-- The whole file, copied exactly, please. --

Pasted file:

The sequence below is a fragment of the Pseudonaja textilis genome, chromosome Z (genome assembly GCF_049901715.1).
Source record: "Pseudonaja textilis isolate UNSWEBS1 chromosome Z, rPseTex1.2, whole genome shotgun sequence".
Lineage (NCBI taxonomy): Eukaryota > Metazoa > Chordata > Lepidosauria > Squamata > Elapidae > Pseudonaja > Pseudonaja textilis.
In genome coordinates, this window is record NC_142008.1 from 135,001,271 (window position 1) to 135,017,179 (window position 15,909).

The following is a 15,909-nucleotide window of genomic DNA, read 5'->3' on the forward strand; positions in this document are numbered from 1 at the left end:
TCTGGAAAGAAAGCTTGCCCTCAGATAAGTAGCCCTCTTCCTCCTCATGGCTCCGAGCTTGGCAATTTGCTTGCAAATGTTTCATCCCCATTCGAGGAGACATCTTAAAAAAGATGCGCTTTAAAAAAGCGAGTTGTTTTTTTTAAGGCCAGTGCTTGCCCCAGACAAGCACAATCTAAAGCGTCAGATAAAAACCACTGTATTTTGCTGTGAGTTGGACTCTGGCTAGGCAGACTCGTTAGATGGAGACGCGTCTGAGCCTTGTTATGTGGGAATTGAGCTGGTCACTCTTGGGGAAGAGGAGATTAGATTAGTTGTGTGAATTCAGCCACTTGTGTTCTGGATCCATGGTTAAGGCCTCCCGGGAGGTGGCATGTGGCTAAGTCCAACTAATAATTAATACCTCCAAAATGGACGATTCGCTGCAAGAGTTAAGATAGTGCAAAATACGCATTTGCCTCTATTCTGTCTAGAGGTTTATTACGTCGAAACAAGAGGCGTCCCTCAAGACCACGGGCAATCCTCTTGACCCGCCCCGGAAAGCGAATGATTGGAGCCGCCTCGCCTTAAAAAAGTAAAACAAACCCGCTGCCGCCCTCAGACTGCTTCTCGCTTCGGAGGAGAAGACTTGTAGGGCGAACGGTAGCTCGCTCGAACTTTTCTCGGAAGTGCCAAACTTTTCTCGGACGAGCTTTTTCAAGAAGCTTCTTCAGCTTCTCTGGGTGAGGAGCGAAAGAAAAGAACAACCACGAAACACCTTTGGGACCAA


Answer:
The sequence below is a fragment of the Pseudonaja textilis genome, chromosome Z (genome assembly GCF_049901715.1).
Source record: "Pseudonaja textilis isolate UNSWEBS1 chromosome Z, rPseTex1.2, whole genome shotgun sequence".
Lineage (NCBI taxonomy): Eukaryota > Metazoa > Chordata > Lepidosauria > Squamata > Elapidae > Pseudonaja > Pseudonaja textilis.
In genome coordinates, this window is record NC_142008.1 from 135,001,271 (window position 1) to 135,017,179 (window position 15,909).

The following is a 15,909-nucleotide window of genomic DNA, read 5'->3' on the forward strand; positions in this document are numbered from 1 at the left end:
TCTGGAAAGAAAGCTTGCCCTCAGATAAGTAGCCCTCTTCCTCCTCATGGCTCCGAGCTTGGCAATTTGCTTGCAAATGTTTCATCCCCATTCGAGGAGACATCTTAAAAAAGATGCGCTTTAAAAAAGCGAGTTGTTTTTTTTAAGGCCAGTGCTTGCCCCAGACAAGCACAATCTAAAGCGTCAGATAAAAACCACTGTATTTTGCTGTGAGTTGGACTCTGGCTAGGCAGACTCGTTAGATGGAGACGCGTCTGAGCCTTGTTATGTGGGAATTGAGCTGGTCACTCTTGGGGAAGAGGAGATTAGATTAGTTGTGTGAATTCAGCCACTTGTGTTCTGGATCCATGGTTAAGGCCTCCCGGGAGGTGGCATGTGGCTAAGTCCAACTAATAATTAATACCTCCAAAATGGACGATTCGCTGCAAGAGTTAAGATAGTGCAAAATACGCATTTGCCTCTATTCTGTCTAGAGGTTTATTACGTCGAAACAAGAGGCGTCCCTCAAGACCACGGGCAATCCTCTTGACCCGCCCCGGAAAGCGAATGATTGGAGCCGCCTCGCCTTAAAAAAGTAAAACAAACCCGCTGCCGCCCTCAGACTGCTTCTCGCTTCGGAGGAGAAGACTTGTAGGGCGAACGGTAGCTCGCTCGAACTTTTCTCGGAAGTGCCAAACTTTTCTCGGACGAGCTTTTTCAAGAAGCTTCTTCAGCTTCTCTGGGTGAGGAGCGAAAGAAAAGAACAACCACGAAACACCTTTGGGACCAA